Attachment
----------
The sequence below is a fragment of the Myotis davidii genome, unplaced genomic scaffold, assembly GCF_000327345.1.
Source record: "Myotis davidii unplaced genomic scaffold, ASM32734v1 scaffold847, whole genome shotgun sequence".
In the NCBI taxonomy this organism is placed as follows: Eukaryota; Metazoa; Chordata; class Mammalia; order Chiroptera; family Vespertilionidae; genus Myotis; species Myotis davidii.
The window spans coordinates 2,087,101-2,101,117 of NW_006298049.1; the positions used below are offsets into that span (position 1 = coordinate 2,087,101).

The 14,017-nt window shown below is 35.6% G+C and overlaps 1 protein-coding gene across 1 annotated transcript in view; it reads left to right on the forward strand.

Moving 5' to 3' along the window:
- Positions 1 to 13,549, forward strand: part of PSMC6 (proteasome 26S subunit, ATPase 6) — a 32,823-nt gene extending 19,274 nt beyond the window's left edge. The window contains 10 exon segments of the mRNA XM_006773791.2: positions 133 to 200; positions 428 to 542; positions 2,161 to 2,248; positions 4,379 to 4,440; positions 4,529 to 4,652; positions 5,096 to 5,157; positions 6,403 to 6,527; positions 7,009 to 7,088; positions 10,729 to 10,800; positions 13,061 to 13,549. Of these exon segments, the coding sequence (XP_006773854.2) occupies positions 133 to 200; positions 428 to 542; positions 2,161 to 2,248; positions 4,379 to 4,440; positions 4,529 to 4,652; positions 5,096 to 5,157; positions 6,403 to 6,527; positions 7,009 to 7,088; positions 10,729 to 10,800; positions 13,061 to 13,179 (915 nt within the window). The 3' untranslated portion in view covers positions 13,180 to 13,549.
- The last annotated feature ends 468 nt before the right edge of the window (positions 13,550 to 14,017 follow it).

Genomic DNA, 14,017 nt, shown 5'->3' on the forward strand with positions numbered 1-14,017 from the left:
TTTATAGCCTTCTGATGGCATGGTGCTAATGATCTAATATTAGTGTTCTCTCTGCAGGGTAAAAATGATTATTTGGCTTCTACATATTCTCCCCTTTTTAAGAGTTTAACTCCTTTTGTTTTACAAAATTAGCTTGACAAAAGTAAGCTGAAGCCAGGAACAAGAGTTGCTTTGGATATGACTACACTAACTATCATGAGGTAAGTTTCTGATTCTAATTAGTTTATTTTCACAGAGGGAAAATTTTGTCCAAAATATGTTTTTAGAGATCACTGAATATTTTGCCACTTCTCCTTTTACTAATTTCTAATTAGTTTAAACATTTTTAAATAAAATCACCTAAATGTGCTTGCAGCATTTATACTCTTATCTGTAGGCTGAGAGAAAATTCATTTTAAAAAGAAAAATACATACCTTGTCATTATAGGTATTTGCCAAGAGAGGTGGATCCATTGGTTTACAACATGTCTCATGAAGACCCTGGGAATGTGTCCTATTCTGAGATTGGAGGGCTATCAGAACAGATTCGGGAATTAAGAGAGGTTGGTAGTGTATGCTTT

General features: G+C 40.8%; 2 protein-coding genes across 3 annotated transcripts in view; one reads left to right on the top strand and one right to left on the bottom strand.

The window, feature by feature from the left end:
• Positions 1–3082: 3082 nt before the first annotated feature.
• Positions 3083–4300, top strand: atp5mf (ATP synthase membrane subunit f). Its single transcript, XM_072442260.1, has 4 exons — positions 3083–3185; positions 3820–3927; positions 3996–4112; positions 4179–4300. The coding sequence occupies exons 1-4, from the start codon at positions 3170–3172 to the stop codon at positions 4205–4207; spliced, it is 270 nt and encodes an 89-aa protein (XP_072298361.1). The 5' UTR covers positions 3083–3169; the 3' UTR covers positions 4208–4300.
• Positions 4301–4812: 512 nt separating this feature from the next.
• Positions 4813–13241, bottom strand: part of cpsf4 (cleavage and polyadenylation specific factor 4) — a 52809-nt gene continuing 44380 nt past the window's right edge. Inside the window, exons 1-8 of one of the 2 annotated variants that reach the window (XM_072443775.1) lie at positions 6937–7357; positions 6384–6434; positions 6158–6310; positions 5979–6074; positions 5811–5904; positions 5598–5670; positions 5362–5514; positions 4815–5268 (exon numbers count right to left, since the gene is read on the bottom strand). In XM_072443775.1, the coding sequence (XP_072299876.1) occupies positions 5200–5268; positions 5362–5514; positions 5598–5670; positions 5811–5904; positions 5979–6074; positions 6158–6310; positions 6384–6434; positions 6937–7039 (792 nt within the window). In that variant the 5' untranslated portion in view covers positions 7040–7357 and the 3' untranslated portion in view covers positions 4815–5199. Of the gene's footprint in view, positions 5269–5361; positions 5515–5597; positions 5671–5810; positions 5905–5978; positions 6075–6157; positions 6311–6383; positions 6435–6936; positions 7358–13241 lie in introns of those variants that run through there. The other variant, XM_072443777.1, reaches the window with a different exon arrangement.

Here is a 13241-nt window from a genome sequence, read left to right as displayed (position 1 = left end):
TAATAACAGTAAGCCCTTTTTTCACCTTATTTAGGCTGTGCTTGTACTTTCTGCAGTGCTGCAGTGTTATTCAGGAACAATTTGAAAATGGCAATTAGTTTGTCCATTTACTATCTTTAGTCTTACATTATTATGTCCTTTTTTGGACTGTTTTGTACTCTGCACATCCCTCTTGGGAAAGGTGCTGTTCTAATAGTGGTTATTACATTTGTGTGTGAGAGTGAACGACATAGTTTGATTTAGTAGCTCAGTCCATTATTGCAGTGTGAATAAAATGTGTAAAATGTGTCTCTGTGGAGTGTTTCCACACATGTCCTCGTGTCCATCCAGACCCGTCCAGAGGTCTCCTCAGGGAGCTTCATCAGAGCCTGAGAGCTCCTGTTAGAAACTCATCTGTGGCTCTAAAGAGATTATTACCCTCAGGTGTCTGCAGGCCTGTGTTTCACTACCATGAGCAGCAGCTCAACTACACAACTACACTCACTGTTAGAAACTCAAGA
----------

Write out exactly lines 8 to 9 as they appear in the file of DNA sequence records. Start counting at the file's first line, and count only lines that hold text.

- The last annotated feature ends 468 nt before the right edge of the window (positions 13,550 to 14,017 follow it).

Genomic DNA, 14,017 nt, shown 5'->3' on the forward strand with positions numbered 1-14,017 from the left: